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FARMINGTON — Navajo lawmakers have approved an amendment to an agreement with San Juan County for solid waste compactor and transfer stations on tribal land.

Under the amended joint powers agreement, which has been in place since 1994, the tribe will pay the full cost of operational expenses.

The county and the tribe have been sharing the cost to operate the stations in Shiprock, Upper Fruitland and Sand Springsm, and the request to modify the agreement was made by the Navajo Nation Solid Waste Management Program.

The Naa'bik'íyáti' Committee voted 11-1 in favor of the bill on May 26 in Window Rock, Ariz.

James Benally, senior environmental specialist with the tribe’s solid waste management program, referred questions about the agreement to Division of Community Development Executive Director Carl Smith.

Smith could not be reached for comment today.

Speaker LoRenzo Bates, who sponsored the bill, said this week the service is used by approximately 19,500 residents.

After the revised agreement is implemented, the cost would become a recurring expense for the tribe, and the expense would be paid by the tribe's solid waste management program, Bates said. Discussion about increasing the program's annual budget would take place later this year during the budget process, he said.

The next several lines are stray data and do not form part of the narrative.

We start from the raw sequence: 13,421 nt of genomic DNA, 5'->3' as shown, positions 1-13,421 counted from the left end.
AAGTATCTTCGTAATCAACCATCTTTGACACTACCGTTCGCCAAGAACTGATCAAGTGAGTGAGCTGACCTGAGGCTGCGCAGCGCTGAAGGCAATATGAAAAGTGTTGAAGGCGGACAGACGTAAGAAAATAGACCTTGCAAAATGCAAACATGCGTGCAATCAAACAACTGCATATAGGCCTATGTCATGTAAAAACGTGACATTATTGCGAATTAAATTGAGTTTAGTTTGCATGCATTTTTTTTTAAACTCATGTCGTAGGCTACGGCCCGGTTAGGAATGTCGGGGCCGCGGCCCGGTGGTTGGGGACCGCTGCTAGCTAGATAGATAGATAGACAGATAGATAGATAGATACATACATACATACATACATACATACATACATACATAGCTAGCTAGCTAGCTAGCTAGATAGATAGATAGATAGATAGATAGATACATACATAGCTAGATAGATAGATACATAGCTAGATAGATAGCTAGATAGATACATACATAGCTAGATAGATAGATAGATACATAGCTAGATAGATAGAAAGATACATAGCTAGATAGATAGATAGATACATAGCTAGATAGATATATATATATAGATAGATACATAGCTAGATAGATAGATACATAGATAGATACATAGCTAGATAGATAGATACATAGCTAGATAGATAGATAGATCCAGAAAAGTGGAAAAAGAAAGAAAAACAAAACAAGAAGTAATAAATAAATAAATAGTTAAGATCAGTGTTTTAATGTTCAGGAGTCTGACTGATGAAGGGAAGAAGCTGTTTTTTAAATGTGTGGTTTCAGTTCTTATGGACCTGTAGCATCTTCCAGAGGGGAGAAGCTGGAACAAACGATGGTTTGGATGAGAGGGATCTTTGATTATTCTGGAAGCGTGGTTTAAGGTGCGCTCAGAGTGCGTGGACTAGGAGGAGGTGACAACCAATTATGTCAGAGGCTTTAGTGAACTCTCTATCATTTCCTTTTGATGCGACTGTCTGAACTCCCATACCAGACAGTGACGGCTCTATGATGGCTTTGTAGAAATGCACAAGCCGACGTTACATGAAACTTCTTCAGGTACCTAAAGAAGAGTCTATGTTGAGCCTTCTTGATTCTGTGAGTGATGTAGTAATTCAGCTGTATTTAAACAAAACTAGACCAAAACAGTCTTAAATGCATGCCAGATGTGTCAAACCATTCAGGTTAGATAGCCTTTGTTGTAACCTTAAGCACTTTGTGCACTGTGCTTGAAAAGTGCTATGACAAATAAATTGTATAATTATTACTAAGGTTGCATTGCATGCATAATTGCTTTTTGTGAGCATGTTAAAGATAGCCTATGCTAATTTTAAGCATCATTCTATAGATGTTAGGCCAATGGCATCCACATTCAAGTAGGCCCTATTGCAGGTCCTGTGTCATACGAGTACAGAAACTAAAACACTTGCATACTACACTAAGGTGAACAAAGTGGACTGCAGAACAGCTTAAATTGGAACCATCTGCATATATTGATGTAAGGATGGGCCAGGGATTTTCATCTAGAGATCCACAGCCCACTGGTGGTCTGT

Under the amendment, the tribe is responsible for paying the county for expenses generated by the stations, and the tribe is released from any liabilities.

Dave Keck, the county's public works administrator, said Thursday the county is aware of the Naa'bik'íyáti' Committee’s approval, and personnel are waiting for President Russell Begaye to sign the document.

The president's office did not respond to a request for information about the agreement today.

The bill passed last week with a directive to have delegates attend a workshop on June 14 with the tribe's solid waste management program and the Division of Community Development. The workshop will focus on developing a waste management plan and examining the cost of establishing transfer stations at chapters, according to a press release from the speaker's office.

During a Budget and Finance Committee meeting on May 24, the solid waste management program indicated it would cost approximately $173 million to fund transfer stations and landfills in chapter areas, the release states.

Noel Lyn Smith covers the Navajo Nation for The Daily Times. She can be reached at 505-564-4636.

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